From worse than the death penalty to the nucleus of the 2013 class all staying – in a week that many declared as the death knell for Penn State football, there were actually a few rays of hope.
It all began Monday morning with the NCAA skirting its normal processes and bylaws and penalizing Penn State and its football program as badly – if not worse – than any school in history. This was done on the heels of the scathing Freeh report – a report that the school itself commissioned and paid for.
The school agreed to the penalties and not to challenge them just so it wasn’t hit with a four-year death penalty. Even though the NCAA bylaws say it can only levy a two-year death penalty, the school was threatened with an unprecedented four-year penalty. As the week went on, however, we saw how many normal rules were tossed out the window in an effort to decimate the Penn State football program and show the public that the NCAA – or at least president Mark Emmert – means business.
By Monday afternoon many national pundits proclaimed the penalties worse than the death penalty. The scholarship losses will all but make Penn State football irrelevant. One analyst said the penalties would probably make Penn State football like the University of Chicago – a school that would have to drop football.
In addition to those scholarship losses, the NCAA was positive that hardly any current Penn State players would want to actually stay at their school so it waived all logical tampering, contact and recruiting rules. This led to mass chaos.
Coaches from many other schools camped out on campus and in front of players’ apartments. Even after many players publicly committed to staying at Penn State, other coaches continue to stalk.
Illinois, in fact, sent eight coaches to State College complete with Illinois garb and gear. Illinois coach Tim Beckman said his coaches weren’t on campus. Penn State players, though, tweeted about having coaches right outside their apartments.
All of this mess was the prelude to coach Bill O’Brien heading to Big 10 Media Days in Chicago. In addition to O’Brien, players Michael Mauti, Jordan Hill and John Urschel were in Chicago for all the media to see and hear.
First, a group of about 30 players stated publicly – and in a group – that they were staying at Penn State.
Then came the media conferences. In fact, Mauti’s passion for the school was evident to all and even begrudgingly started to engender sympathy from some media members. Although, all positive comments about PSU players had to be qualified with the prerequisite nasty comments about the school such as in this column on CBS.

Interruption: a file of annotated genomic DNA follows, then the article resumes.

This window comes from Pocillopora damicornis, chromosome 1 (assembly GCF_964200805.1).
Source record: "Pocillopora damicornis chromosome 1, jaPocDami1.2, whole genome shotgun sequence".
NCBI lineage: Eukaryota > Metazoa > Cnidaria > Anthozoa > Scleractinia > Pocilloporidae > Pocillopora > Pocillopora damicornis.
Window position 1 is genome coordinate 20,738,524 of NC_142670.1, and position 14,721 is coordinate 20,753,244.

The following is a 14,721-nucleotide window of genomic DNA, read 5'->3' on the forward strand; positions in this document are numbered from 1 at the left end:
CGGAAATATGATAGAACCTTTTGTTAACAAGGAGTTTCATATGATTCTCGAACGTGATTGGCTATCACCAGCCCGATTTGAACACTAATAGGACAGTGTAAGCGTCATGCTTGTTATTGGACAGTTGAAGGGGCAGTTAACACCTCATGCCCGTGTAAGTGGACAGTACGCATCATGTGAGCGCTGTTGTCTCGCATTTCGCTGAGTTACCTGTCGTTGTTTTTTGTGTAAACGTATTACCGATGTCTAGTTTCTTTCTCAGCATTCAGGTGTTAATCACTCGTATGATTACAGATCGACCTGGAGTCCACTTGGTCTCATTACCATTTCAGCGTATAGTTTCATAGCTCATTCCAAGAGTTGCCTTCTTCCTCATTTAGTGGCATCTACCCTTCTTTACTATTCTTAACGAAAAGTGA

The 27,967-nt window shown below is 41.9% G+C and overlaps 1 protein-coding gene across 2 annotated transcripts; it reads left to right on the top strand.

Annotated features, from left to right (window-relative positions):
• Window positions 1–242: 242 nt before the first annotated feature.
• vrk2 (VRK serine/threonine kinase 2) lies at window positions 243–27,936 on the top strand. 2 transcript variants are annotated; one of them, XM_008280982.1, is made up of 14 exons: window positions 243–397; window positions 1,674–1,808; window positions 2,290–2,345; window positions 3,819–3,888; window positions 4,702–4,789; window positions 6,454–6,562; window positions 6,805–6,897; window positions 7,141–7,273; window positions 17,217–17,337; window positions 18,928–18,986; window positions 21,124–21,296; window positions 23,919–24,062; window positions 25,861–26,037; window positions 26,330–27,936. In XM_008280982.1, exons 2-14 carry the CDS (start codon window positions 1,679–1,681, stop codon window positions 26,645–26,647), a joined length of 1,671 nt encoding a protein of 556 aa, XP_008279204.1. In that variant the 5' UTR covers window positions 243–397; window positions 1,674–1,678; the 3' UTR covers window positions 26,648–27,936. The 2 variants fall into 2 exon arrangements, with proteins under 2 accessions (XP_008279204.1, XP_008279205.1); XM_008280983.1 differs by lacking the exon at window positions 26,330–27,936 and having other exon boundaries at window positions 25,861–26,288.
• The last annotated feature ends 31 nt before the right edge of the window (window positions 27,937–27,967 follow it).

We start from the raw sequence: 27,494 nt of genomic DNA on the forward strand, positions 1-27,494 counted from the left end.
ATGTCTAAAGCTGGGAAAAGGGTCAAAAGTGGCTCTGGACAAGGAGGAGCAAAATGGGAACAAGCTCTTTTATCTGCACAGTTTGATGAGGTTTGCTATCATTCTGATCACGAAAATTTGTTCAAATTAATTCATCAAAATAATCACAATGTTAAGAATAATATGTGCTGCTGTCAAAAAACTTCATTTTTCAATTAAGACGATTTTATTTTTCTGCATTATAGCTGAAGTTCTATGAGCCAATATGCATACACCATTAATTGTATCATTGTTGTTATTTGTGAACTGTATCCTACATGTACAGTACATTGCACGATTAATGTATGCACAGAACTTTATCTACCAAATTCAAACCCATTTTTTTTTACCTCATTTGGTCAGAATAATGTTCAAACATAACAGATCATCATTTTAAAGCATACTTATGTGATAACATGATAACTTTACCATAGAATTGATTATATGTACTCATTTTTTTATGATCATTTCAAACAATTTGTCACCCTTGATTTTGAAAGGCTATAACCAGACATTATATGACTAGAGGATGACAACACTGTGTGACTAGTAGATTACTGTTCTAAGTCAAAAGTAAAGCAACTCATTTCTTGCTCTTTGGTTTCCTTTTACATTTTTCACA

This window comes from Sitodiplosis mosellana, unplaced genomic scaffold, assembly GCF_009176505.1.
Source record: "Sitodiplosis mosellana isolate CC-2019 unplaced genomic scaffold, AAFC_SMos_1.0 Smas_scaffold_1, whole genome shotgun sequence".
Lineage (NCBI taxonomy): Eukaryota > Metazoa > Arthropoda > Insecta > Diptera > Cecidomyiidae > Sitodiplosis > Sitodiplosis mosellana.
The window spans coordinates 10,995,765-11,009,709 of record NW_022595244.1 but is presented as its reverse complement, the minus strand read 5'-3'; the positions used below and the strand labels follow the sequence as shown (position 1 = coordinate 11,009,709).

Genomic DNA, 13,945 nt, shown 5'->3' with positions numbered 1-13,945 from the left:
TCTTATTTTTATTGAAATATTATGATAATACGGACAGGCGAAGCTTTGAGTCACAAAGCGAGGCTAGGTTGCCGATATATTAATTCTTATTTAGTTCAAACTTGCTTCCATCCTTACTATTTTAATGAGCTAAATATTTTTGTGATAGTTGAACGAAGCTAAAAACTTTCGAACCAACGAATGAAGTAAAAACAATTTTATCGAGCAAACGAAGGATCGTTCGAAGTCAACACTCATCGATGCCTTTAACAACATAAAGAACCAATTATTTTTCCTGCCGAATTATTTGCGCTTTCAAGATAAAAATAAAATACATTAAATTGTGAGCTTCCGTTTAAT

By the last day of the media frenzy in Chicago, fans of opposing teams were coming up to the Penn State players to wish them luck and tell them they’d be rooting for them.
Then came the weekend.
The core group of the 2013 recruiting class came to State College to meet with O’Brien. By Saturday afternoon all-everything quarterback Christian Hackenberg, four-star tight end Adam Breneman, Garrett Sickels, Will Fuller, Brendan Mahon, Andrew Nelson and Dorian Johnson all reaffirmed their commitments to the school.
A prominent national football writer for Sports Illustrated, Stewart Mandel, even tweeted, “So much for the mass exodus.”
The news didn’t end there. We found out that third-string quarterback Rob Bolden, a junior, is probably transferring to LSU. What wasn’t mentioned is that Bolden was granted his release during the spring. This comes after two frustrating years. He, in fact, wanted to transfer after his freshman season. It just took him this long to find a school that was interested. Given how things were progressing, the transfer is probably a good thing for both Bolden and the staff.
Sure, it would be better to have Bolden for depth at the position. But if ever a change of scenery might be good for someone, it’s Bolden. And that was the case before the Sandusky news and Freeh report ever came to light.
That leaves us with Silas Redd. Obviously, it would be a blow to the team and program if he left for USC. However, as of this writing on Monday morning, he hadn’t bolted. That’s good news for Penn State fans as many assumed the star running back would’ve committed to USC while visiting the campus over the weekend.
So it was quite a week for everyone associated with the Penn State football program. No, things aren’t going to be great for quite a few years. But if you were listening last Monday, one would’ve thought the program would immediately fall into a deep abyss and never come out.
Time will tell and maybe all those national writers will be correct and Penn State football will die a slow, painful death. But for Penn State fans hoping that is not the case, the week also contained a few rays of hope for the future.